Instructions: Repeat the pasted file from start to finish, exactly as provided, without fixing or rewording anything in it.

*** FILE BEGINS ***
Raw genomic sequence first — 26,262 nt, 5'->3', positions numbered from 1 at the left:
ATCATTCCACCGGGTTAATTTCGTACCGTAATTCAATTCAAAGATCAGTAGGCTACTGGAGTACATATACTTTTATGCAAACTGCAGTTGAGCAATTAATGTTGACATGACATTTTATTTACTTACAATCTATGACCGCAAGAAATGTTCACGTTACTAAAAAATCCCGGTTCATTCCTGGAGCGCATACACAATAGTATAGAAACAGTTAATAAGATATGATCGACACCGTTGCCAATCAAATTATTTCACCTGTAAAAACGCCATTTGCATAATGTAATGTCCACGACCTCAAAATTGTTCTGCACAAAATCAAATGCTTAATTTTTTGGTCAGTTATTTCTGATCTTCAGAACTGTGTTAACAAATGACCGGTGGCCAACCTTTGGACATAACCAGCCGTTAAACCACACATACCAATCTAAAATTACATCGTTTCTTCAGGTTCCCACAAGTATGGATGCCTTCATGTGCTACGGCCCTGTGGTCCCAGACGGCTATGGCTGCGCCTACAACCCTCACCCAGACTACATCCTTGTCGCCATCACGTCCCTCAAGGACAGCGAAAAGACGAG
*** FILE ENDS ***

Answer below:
Raw genomic sequence first — 26,262 nt, 5'->3', positions numbered from 1 at the left:
ATCATTCCACCGGGTTAATTTCGTACCGTAATTCAATTCAAAGATCAGTAGGCTACTGGAGTACATATACTTTTATGCAAACTGCAGTTGAGCAATTAATGTTGACATGACATTTTATTTACTTACAATCTATGACCGCAAGAAATGTTCACGTTACTAAAAAATCCCGGTTCATTCCTGGAGCGCATACACAATAGTATAGAAACAGTTAATAAGATATGATCGACACCGTTGCCAATCAAATTATTTCACCTGTAAAAACGCCATTTGCATAATGTAATGTCCACGACCTCAAAATTGTTCTGCACAAAATCAAATGCTTAATTTTTTGGTCAGTTATTTCTGATCTTCAGAACTGTGTTAACAAATGACCGGTGGCCAACCTTTGGACATAACCAGCCGTTAAACCACACATACCAATCTAAAATTACATCGTTTCTTCAGGTTCCCACAAGTATGGATGCCTTCATGTGCTACGGCCCTGTGGTCCCAGACGGCTATGGCTGCGCCTACAACCCTCACCCAGACTACATCCTTGTCGCCATCACGTCCCTCAAGGACAGCGAAAAGACGAG